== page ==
|Emblem of the Klingon Empire|
|Capital:||First City, Qo'noS|
|Head of State:||Emperor of the Klingon Empire|
|Head of Government:||Chancellor of the High Council of the Klingon Empire|
|Legislature:||High Council of the Klingon Empire|
|Military:||Klingon Defense Force|
|Intelligence Service:||Klingon Imperial Intelligence|
- "may' vISuvqang HochDaqDaq, wo'vaD!"
- ("I will fight any battle, anywhere... for the Empire!")
The Klingon Empire (also referred to as the Imperial Klingon Empire or Klingon Imperial Empire) was the official state of the Klingon people. It was founded in the 9th century by Kahless the Unforgettable, who first united the Klingon homeworld of Qo'noS. Since then the Klingon Empire expanded its sphere of influence by conquering numerous systems and incorporating them, making the Empire a major power in its region of the galaxy as of the 22nd, 23rd, and 24th centuries.
Officially, the Klingon Empire was a feudal monarchy, with power residing in the Emperor, who was traditionally a descendant of Kahless. In reality, however, power lay with the Klingon High Council. The position of emperor was abandoned (but not officially abolished) in the mid-21st century, but was revived in 2369 when a group of clerics created a clone of Kahless, who was accepted as the new Emperor, albeit only as a religious figurehead. (TNG: "Rightful Heir")
The Chancellor, the true leader of the Empire, was head of the High Council, which consisted of twenty-four members representing various Great Houses (tuqmey, essentially, the nobility). The Chancellor was protected at all times by the Yan-Isleth (Brotherhood of the Sword). (DS9: "Apocalypse Rising")
Women were not normally permitted to hold seats on the High Council. Despite that, Gowron once offered Ambassador K'Ehleyr a seat on the Council in exchange for her support of his bid to be Chancellor. (TNG: "Redemption", "Reunion") Also, Azetbur, the daughter of Chancellor Gorkon, was permitted to succeed him as Chancellor in 2293. (Star Trek VI: The Undiscovered Country)
Various factions almost constantly challenged the leadership of the Empire, and so over time the Klingons developed a strict and rigorous Rite of Succession to determine their leader. According to tradition, one was permitted to challenge the leader on the grounds of cowardice or dishonorable conduct and fight in single combat. Should the challenger slay the incumbent, he assumed the role of the new leader. (DS9: "Tacking Into the Wind")
Because of the Klingon propensity for violence, shrewd Klingon chancellors redirected hostilities outward, where they would otherwise cause a civil war. In the 2150s, the Klingon chancellor instructed Duras to recapture Jonathan Archer after the latter escaped imprisonment on Rura Penthe. In this way, the chancellor focused the blame for certain internal problems on an external cause. (ENT: "The Expanse") Likewise, Gowron focused his soldiers' energies on invading first the Cardassian Union and later the Federation in order to avoid internal conflicts at home. (DS9: "The Way of the Warrior", "Apocalypse Rising")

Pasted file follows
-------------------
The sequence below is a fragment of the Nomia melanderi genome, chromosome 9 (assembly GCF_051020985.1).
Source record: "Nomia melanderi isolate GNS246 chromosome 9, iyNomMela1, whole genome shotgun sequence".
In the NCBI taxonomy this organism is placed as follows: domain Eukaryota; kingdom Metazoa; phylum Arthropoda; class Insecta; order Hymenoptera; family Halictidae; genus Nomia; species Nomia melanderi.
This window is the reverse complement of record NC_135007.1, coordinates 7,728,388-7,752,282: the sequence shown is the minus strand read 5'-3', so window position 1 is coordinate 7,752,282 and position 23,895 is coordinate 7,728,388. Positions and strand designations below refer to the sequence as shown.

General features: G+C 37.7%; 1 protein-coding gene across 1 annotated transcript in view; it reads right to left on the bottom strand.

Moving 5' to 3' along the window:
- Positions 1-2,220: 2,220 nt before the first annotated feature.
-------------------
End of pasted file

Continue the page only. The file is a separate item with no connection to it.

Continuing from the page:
Aside from challenges to the primary leadership of the Empire, there was also frequent feuding between the various Great Houses. Most often, the challenge was made on the floor of the High Council and resolved on the battlefield. However, on occasion, some "dishonorable" House leaders chose to make more insidious attacks by undermining the standing of their enemies. D'Ghor underhandedly attacked the House of Kozak in this way in the early 2370s. (DS9: "The House of Quark")
The destruction of the Empire's key energy-production facility on the moon of Praxis was a catastrophic event from which recovery was impossible due to the strain of the Empire's enormous military budget on the resources of their economy. This event was critical in establishing peaceful overtures between the Empire and the Federation. (Star Trek VI: The Undiscovered Country)
See also: Great Houses
- See: Klingon history
The unrealized series Star Trek: Phase II would have established a Klingon Empire which would have been based more on Imperial Japan (much like the Romulans were based off of the Roman Empire), rather than the canon Klingon Empire described here. See Kitumba.
In the TNG episode "Samaritan Snare", Wesley Crusher asked Captain Picard if an event happened "...before the Klingons joined the Federation?" This statement has never been explained in canon and later episodes clearly show a Klingon Empire that didn't join the Federation.
- Klingon Empire at Memory Beta, the wiki for licensed Star Trek works
- Klingon Empire at Wikipedia
- Klingon Imperial Diplomatic Corps – an extensive site with detailed information about Klingon history and culture
- Imperial Klingon Academy – Klingon Academy 'ampaS tlhIngan - helping to promote Klingon education, culture and family lines
-  - Mostly information on Klingon fandom and costuming